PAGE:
I received a review copy of Eat My Schwartz: Our Story of NFL Football, Food, Family, and Faith a few weeks back. I was impressed that they start off with the faith part, discussing family gatherings at Hanukka. Had to put it aside though, as the deadline for my own book — Hank Greenberg in 1938: Hatred and Home Runs in the Shadow of War — looms closer (Shameless self-promotion).

JTA also ran this profile on Mark Wilf, co-owner of the Minnesota Vikings. (More SSP: Here’s the story I wrote about his brother Zygi, when the Wilfs took over the team in 2006)

Mark Wilf, a co-owner of the Minnesota Vikings, at the team's gigantic Nordic horn in its new $1.1 billion stadium. (Hillel Kuttler)

So right now, the only Jews in the NFL are, by my count

  • Mitchell Schwartz
  • Nate Ebner, New England Patriots
  • Ari Marpet, Tampa Bay Buccaneers

And no, Julian Edelman is still not Jewish according to the regs of the Jewish Sports Review.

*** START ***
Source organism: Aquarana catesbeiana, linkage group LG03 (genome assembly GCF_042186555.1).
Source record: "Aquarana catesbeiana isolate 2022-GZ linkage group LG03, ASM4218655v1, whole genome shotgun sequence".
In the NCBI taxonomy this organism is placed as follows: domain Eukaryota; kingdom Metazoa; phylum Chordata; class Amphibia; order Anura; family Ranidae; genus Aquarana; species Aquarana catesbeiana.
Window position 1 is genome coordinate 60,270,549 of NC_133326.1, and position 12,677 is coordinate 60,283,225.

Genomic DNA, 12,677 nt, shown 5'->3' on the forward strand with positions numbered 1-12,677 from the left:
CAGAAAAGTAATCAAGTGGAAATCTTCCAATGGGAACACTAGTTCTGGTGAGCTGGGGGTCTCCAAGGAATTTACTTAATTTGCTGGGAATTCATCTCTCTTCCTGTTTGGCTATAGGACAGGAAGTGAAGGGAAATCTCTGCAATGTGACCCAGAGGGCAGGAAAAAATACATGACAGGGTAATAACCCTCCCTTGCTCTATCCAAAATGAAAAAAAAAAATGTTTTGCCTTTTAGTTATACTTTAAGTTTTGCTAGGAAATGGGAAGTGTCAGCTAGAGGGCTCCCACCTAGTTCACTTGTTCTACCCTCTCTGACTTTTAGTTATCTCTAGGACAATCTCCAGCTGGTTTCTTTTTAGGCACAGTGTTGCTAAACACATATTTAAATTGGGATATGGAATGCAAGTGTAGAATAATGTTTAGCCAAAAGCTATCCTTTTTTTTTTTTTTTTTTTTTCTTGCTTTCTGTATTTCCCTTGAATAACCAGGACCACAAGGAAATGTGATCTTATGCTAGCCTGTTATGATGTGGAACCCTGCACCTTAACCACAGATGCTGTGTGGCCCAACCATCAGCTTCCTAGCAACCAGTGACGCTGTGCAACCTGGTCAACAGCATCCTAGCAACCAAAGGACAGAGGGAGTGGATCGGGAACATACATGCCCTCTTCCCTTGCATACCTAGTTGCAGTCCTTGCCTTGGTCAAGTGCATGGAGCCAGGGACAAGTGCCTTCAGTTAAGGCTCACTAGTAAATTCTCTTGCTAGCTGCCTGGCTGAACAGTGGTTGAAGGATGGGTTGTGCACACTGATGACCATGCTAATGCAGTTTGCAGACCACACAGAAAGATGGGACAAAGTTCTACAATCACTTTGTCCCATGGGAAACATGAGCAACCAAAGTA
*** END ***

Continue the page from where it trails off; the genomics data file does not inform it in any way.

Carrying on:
But is it good for the Jew?

Posted on: August 18th, 2009 by Ron Kaplan

The Minnesota Vikings — owned by Jewish businessman Zygi Wilf — lured future Hall of Fame QB Brett Favre out of retirement — again.

Favre, who spent most of his career at the helm of the Green Bay Packers before retiring momentarily and signing with the Jets, will receive an estimated $10 million to $12 million, according to ESPN senior NFL analyst Chris Mortensen.

(Even Favre’s own website hasn’t caught up with  the news.)

This is all well and good, but what Jewish football fans want to know is how all this will shake out with regard to Sage Rosenfels, whom the Vikings acquired for the 2009-10 season earlier this year.

Before Favre inked the deal, Tarvaris Jackson, who had been Rosenfels’ main competition for the starting job, told reporters he had no opinion about his team’s courtship of the veteran signal-caller.